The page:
Elvis Presly (@elvis) was a much loved American singer and actor. The “King of Rock and Roll” has been credited by Rolling Stone as ‘single-handedly changed the course of music and culture in the mid-1950s’. His voice, presence, dancing, clothing and sleek good looks allowed him to reach heights no artist had before him.
Given his impeccable style, it’s not surprising that Elvis held a strong appreciation for watches, boasting an impressive collection, and often using watches as a vehicle for appreciation. There are numerous witness accounts of him giving away watches as presents.
Whilst not an exhaustive list, the below gives you a good overview of the types of watches Elvis adored.
Elvis was a true watch aficionado with tastes ranging through all price points. On the more exclusive end was his collection of Rolex’s, including the Rolex Submariner “Big Crown” worn in the 1962 movie Girls, Girls, Girls. There are numerous scenes in the movie where he proudly sports the Rolex Submariner 6538 “Big Crown”, as shown in the image above. Coincidentally, this watch became famous for being the watch that Sean Connery wore in the first Bond film, Dr No, which also came out in 1962. It’s fitting that such a revered pop icon chose to wear a watch that would also go on to become an icon in its own right.
As the nickname suggests, the watch features an oversized winding crown without any crown guards. Controlled by Rolex’s Calibre 1030 movement, the early Submariner’s dial focuses on simplicity, as they don’t have day or date functions as these only came in later models (1960 onwards).
We aren’t sure what happened to Elvis’s Submariner. Given how popular the “Big Crown” is with watch collectors anyway, adding certified Elvis ownership would certainly have this watch fetching big money at auctions – perhaps even rivaling the $1.8M of the Tiffany Omega.
If you want your own Girls, Girls, Girls watch, you can always invest in a modern Rolex Submariner, or for something more affordable, check out our favorite Rolex Submariner homages.
This watch made headlines in 2018 when it sold at auction for $1.8 Million – a record for an Omega watch. The watch was a gift to Elvis from his record company, RCA Records, for selling 75 million records. The story goes that Elvis swapped this watch to the seller’s uncle after the uncle expressed admiration for the King’s Tiffany Omega. Elvis, being the generous soul he was, offered to swap it for the uncle’s diamond studded Hamilton.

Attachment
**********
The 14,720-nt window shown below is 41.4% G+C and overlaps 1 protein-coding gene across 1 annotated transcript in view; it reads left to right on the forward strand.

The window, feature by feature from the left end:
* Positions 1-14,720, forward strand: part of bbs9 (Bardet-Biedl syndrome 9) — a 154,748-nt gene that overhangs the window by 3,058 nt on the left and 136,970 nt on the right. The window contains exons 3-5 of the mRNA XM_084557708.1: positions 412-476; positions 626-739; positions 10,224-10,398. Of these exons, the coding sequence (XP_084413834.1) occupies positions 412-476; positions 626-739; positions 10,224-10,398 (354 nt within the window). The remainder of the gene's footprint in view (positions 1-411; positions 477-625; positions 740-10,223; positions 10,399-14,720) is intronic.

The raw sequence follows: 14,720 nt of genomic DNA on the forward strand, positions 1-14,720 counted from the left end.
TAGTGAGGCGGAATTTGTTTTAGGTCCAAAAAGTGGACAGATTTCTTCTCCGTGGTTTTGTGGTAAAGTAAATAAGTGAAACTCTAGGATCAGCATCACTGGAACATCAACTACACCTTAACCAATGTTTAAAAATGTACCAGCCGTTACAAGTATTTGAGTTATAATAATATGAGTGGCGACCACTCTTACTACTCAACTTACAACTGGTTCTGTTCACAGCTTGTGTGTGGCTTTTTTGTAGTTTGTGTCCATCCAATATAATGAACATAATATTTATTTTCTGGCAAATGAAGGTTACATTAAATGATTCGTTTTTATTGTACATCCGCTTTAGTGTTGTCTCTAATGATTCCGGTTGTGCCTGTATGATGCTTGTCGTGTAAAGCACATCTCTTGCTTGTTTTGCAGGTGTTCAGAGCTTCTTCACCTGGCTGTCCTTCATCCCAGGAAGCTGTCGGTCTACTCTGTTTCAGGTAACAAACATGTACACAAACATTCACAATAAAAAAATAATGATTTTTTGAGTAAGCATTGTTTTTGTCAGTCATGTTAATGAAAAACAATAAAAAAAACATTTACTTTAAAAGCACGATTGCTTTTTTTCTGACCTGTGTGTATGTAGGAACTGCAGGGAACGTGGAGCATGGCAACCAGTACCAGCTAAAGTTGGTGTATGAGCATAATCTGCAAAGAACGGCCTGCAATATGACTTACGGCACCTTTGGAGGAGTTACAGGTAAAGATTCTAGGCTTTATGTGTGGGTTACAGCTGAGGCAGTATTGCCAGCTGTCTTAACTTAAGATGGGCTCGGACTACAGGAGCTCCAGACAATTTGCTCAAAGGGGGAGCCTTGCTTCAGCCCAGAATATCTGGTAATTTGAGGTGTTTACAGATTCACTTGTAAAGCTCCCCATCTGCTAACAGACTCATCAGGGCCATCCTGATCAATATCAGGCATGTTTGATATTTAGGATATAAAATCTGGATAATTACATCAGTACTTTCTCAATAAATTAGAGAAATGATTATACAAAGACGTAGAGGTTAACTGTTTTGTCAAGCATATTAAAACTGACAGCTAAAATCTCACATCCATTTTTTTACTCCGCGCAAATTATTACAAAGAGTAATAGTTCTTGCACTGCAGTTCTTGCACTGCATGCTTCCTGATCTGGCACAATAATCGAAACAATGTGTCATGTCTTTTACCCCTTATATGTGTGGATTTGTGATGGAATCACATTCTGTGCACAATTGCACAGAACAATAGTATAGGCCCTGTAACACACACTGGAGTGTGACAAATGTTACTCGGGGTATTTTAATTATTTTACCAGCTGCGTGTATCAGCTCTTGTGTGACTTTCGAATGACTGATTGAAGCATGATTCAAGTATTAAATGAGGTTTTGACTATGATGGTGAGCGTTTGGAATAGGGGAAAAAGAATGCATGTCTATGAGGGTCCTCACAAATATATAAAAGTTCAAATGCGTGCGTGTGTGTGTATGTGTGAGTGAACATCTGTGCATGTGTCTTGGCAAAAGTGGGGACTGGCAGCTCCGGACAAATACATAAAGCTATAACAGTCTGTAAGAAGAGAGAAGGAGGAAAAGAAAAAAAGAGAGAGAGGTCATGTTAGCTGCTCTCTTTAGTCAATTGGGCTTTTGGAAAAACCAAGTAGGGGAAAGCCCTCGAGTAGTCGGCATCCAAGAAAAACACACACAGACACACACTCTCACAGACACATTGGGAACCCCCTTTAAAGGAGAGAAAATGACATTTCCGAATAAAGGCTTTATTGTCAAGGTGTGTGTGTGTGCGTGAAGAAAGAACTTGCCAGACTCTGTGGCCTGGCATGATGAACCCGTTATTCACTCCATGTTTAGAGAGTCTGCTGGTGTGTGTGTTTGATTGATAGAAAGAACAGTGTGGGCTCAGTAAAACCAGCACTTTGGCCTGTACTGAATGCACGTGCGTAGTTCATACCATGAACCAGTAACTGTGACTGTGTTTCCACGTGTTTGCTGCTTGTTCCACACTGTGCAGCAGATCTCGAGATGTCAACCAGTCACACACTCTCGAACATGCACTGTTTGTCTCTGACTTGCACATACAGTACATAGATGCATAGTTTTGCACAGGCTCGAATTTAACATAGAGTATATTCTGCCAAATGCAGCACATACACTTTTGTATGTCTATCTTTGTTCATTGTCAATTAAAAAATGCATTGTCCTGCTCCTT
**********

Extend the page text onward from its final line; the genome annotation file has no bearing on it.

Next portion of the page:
The watch is an 18K white gold Omega with 44 round cut diamonds on the bezel, Tiffany & Co stamped on the dial, 33mm case and is powered by a manual caliber 510 movement. Engraved on the back is “To Elvis, 75 Million Records, RCA Victor, 12-25-60.”
It was not out of pure chivalry that Elvis swapped his Tiffany Omega for a Hamilton. He was really quite fond of the asymmetrical design. Most notably wearing a Hamilton Ventura in the 1961 film, Blue Hawaii. Elvis reportedly owned several Hamilton’s and even gave some away as presents.
Hamilton watches have a polarizing history – you either love the design, or you don’t. The early success of the Ventura has been largely attributed to it being the first battery powered watch that the public was able to afford and the futuristic design by Richard Arbib. Hamilton re-released the Ventura in 2017 to celebrate the 60th anniversary of the initial 1957 release. The new Classic Ventura features a case with dimensions 32.3mm x 50.3mm, quartz movement and a leather strap. Given the relative affordability of the Hamilton Ventura, this watch is within reach for most Elvis fans.
Elvis was clearly an Omega fan, with the Omega Constellation also featuring prominently during the years he served for the US Army. He was stationed in Germany with friend, and fellow Rock and Roll Hall of Famer Charlie Hodge from 1958 to 1960. Charlie often praised and commented Presley on the watch, leading to Presley eventually giving the watch to Charlie as a present. The watch was auctioned in 2012, fetching $52,500.
The watch itself is an Omega Constellation with a black face, “sniper” dial with gold dauphine hands, and gold capping showing the date at 3 o’clock with raised indices and a stainless steel case back. Movement is controlled by a Cal. 504 manual winding chronometer.
Whilst the King’s Omega Constellation probably won’t be coming up for auction again anytime soon, Omega still makes the Constellation if you share similar tastes to Elvis and want to own one yourself.